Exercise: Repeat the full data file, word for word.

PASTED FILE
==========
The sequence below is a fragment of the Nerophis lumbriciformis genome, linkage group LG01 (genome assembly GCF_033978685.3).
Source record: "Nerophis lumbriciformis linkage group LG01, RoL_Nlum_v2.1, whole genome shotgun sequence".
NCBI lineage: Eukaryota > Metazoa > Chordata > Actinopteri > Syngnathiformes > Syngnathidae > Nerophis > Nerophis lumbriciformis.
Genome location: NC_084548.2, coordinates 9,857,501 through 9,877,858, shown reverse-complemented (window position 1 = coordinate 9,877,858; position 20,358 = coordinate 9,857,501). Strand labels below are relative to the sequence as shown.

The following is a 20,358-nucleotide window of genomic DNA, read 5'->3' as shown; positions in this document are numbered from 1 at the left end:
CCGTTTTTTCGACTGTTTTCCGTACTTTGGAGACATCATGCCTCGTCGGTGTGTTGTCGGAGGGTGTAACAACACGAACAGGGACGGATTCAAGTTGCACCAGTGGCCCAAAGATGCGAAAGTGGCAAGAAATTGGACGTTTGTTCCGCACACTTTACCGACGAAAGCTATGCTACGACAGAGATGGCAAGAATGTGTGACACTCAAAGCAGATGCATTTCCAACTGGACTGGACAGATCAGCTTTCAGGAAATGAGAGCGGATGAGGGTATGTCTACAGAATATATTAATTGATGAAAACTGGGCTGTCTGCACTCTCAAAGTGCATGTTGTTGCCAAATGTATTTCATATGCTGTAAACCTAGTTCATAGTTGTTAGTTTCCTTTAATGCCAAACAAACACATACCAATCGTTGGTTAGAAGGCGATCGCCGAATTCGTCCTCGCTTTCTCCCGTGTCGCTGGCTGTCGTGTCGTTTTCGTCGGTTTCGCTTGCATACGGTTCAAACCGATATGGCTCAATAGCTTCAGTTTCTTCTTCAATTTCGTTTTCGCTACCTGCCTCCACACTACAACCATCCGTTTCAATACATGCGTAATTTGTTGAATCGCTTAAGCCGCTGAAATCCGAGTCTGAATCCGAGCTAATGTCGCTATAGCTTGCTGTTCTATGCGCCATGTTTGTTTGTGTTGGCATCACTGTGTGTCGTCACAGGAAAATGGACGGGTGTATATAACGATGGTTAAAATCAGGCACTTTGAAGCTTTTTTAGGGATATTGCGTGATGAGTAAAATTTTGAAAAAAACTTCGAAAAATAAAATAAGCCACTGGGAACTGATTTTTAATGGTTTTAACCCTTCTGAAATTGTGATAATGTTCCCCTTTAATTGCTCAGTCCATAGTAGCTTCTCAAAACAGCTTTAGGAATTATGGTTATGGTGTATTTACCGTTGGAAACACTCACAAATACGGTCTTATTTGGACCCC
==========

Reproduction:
The sequence below is a fragment of the Nerophis lumbriciformis genome, linkage group LG01 (genome assembly GCF_033978685.3).
Source record: "Nerophis lumbriciformis linkage group LG01, RoL_Nlum_v2.1, whole genome shotgun sequence".
NCBI lineage: Eukaryota > Metazoa > Chordata > Actinopteri > Syngnathiformes > Syngnathidae > Nerophis > Nerophis lumbriciformis.
Genome location: NC_084548.2, coordinates 9,857,501 through 9,877,858, shown reverse-complemented (window position 1 = coordinate 9,877,858; position 20,358 = coordinate 9,857,501). Strand labels below are relative to the sequence as shown.

The following is a 20,358-nucleotide window of genomic DNA, read 5'->3' as shown; positions in this document are numbered from 1 at the left end:
CCGTTTTTTCGACTGTTTTCCGTACTTTGGAGACATCATGCCTCGTCGGTGTGTTGTCGGAGGGTGTAACAACACGAACAGGGACGGATTCAAGTTGCACCAGTGGCCCAAAGATGCGAAAGTGGCAAGAAATTGGACGTTTGTTCCGCACACTTTACCGACGAAAGCTATGCTACGACAGAGATGGCAAGAATGTGTGACACTCAAAGCAGATGCATTTCCAACTGGACTGGACAGATCAGCTTTCAGGAAATGAGAGCGGATGAGGGTATGTCTACAGAATATATTAATTGATGAAAACTGGGCTGTCTGCACTCTCAAAGTGCATGTTGTTGCCAAATGTATTTCATATGCTGTAAACCTAGTTCATAGTTGTTAGTTTCCTTTAATGCCAAACAAACACATACCAATCGTTGGTTAGAAGGCGATCGCCGAATTCGTCCTCGCTTTCTCCCGTGTCGCTGGCTGTCGTGTCGTTTTCGTCGGTTTCGCTTGCATACGGTTCAAACCGATATGGCTCAATAGCTTCAGTTTCTTCTTCAATTTCGTTTTCGCTACCTGCCTCCACACTACAACCATCCGTTTCAATACATGCGTAATTTGTTGAATCGCTTAAGCCGCTGAAATCCGAGTCTGAATCCGAGCTAATGTCGCTATAGCTTGCTGTTCTATGCGCCATGTTTGTTTGTGTTGGCATCACTGTGTGTCGTCACAGGAAAATGGACGGGTGTATATAACGATGGTTAAAATCAGGCACTTTGAAGCTTTTTTAGGGATATTGCGTGATGAGTAAAATTTTGAAAAAAACTTCGAAAAATAAAATAAGCCACTGGGAACTGATTTTTAATGGTTTTAACCCTTCTGAAATTGTGATAATGTTCCCCTTTAATTGCTCAGTCCATAGTAGCTTCTCAAAACAGCTTTAGGAATTATGGTTATGGTGTATTTACCGTTGGAAACACTCACAAATACGGTCTTATTTGGACCCC